Tag Archives: japan earthquake

Scientists report from Fukushima exclusion zone, analyze tsunami

You probably remember the massive 9.1 earthquake that struck Japan last year and the subsequent problems that followed – most notably the huge tsunamis that struck the Fukushima nuclear plant, bringing it close to a meltdown. Now, according to the first scientific assessment made on the spot, the tsunami was indeed as formidable as the first estimates claim.

Big tsunamis, big data set

They conducted surveys along 2,000 kilometres of coast, thus creating the biggest tsunami data set the world has ever seen so far, but until now, no verified data was obtained from the impact perimeter: the 20-kilometre-radius restricted zone around the crippled plant, where scientific work had been forbidden.

However, a team of seven set out on a laudable two day mission to determine the height and inland penetration of the tsunami that struck the coast of Japan about an hour after the massive temblor struck. The team also included two local guides and two local authorities, and was led by Shinji Sato, a civil engineer at the University of Tokyo. By analyzing the ‘tsunami marks’, like the water damage, the debris, and trees, they confirmed that the waves were at least 14-15 meters high, just as big as the first estimates claimed, and the biggest height they estimated was 21 meters. Still, the team was not allowed to get closer than 2 km to the nuclear plant.

Clues, schools and cows

Finding relevant clues about tsunamis after almost a year was definitely a challenge, and the team stumbled upon some really interesting things there. For example, some buildings seemed to have not taken any damage whatsoever; aside for a dent in its chimney, the gymnasium of Ukedo Elementary School in Namie, located less than 5 km away from the plant, looked intact. The banners inside were untouched, and a small Japanese flag was intact. At a restaurant from town, researchers found a pristine newspaper dated 11 March 2011 – the date of the earthquake. But without a doubt the biggest surprise was when they met a herd of cows; the animals somehow survived the tsunami and adapted to the newly created environment, leading quite the life now.

“I often scratched my head at the juxtaposition of utter devastation and relative intactness,” says Yeh.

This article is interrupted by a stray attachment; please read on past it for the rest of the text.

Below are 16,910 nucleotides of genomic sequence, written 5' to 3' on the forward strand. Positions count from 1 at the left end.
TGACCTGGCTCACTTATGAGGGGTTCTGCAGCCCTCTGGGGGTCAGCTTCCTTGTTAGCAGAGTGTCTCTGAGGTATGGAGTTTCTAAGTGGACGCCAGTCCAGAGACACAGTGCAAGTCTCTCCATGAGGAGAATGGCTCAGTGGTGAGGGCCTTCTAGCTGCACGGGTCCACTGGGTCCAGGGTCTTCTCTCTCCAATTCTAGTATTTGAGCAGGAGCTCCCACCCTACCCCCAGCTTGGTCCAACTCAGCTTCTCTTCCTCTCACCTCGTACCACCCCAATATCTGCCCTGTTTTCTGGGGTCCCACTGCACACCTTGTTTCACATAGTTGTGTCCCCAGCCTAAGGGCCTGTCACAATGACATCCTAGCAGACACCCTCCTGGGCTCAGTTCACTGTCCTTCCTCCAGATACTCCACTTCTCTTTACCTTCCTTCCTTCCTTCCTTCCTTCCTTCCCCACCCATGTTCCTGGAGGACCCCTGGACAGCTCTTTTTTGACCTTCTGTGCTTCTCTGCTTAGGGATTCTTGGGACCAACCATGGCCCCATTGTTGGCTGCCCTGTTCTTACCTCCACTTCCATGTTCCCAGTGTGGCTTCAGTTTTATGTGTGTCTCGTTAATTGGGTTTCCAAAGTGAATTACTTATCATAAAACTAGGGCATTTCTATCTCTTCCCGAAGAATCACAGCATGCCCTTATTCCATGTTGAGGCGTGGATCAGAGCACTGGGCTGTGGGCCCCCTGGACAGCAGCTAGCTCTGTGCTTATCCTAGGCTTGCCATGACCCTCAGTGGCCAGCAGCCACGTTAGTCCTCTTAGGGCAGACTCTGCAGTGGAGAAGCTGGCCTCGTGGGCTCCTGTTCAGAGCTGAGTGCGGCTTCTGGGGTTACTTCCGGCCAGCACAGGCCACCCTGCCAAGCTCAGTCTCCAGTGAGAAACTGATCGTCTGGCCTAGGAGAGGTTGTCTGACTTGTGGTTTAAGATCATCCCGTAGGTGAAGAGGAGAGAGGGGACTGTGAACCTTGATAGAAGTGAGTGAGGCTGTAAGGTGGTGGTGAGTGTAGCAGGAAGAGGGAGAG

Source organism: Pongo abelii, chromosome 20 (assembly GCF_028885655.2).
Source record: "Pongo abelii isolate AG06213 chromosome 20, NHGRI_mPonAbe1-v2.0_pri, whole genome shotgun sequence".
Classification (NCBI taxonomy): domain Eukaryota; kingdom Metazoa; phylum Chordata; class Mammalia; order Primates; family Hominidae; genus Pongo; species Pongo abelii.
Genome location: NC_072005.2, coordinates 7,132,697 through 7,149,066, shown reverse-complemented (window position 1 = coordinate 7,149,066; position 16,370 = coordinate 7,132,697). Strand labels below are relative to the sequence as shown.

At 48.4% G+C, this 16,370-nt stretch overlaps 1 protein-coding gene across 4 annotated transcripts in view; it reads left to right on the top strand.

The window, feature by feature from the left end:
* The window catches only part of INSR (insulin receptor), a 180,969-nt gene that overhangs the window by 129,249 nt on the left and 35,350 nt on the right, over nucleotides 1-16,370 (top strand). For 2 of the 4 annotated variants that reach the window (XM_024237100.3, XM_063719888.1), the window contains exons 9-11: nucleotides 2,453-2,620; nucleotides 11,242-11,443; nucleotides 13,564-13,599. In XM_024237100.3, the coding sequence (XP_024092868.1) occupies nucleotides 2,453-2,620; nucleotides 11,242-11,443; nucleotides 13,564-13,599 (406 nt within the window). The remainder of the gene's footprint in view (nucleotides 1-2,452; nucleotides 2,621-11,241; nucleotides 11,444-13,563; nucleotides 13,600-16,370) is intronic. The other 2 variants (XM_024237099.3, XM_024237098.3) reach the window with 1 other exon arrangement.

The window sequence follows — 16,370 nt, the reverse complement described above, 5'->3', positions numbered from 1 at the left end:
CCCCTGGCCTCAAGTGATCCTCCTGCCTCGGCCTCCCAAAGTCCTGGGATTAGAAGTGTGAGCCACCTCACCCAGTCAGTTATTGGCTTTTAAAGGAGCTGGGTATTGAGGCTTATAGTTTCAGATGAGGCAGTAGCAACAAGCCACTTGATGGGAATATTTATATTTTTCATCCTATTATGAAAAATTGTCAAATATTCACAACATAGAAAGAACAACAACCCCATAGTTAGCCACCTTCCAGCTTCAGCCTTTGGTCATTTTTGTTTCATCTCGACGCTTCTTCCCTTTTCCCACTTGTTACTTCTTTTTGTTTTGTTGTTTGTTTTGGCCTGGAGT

Scientists will now analyze the data to refine computer simulations and better understand how the sea contour influenced the tsunami; many believe the tsunamis which struck the Fukishima power plant were actually a combination of two different waves, one coming from the North and one coming from the South. It is very important to gather valuable information from this tragedy, in order to understand how we can protect ourselves from other such disasters.

“Nobody else has obtained this kind of information,” says Philip Liu, a tsunami researcher at Cornell University in Ithaca, New York, who was not involved in the survey. “It’s valuable evidence of how the tsunami has behaved.”

Via Nature. Photo via National Geographic.

Today, more than 100 years ago: the great earthquake of San Francisco

San Francisco today

The great San Francisco earthquake took place on April 18, 1906, rupturing along the San Andreas fault for a total of 477 kilometers. The earthquake was so strong that it can be felt from Los Angeles to Nevada and Oregon, even though it had an esimated magnitude of 7.9, which makes it 10 times less powerful than the recent earthquake that took place in Japan.

San Francisco after the earthquake

 

It struck at local time 5:12 a.m when the San Andreas fault gave away, and since there wasn’t any accurate way of determining an earthquake magnitude back then, the estimated magnitude is somewhere between 7.8 to 8.3, with the most accepted value being that which I told you above.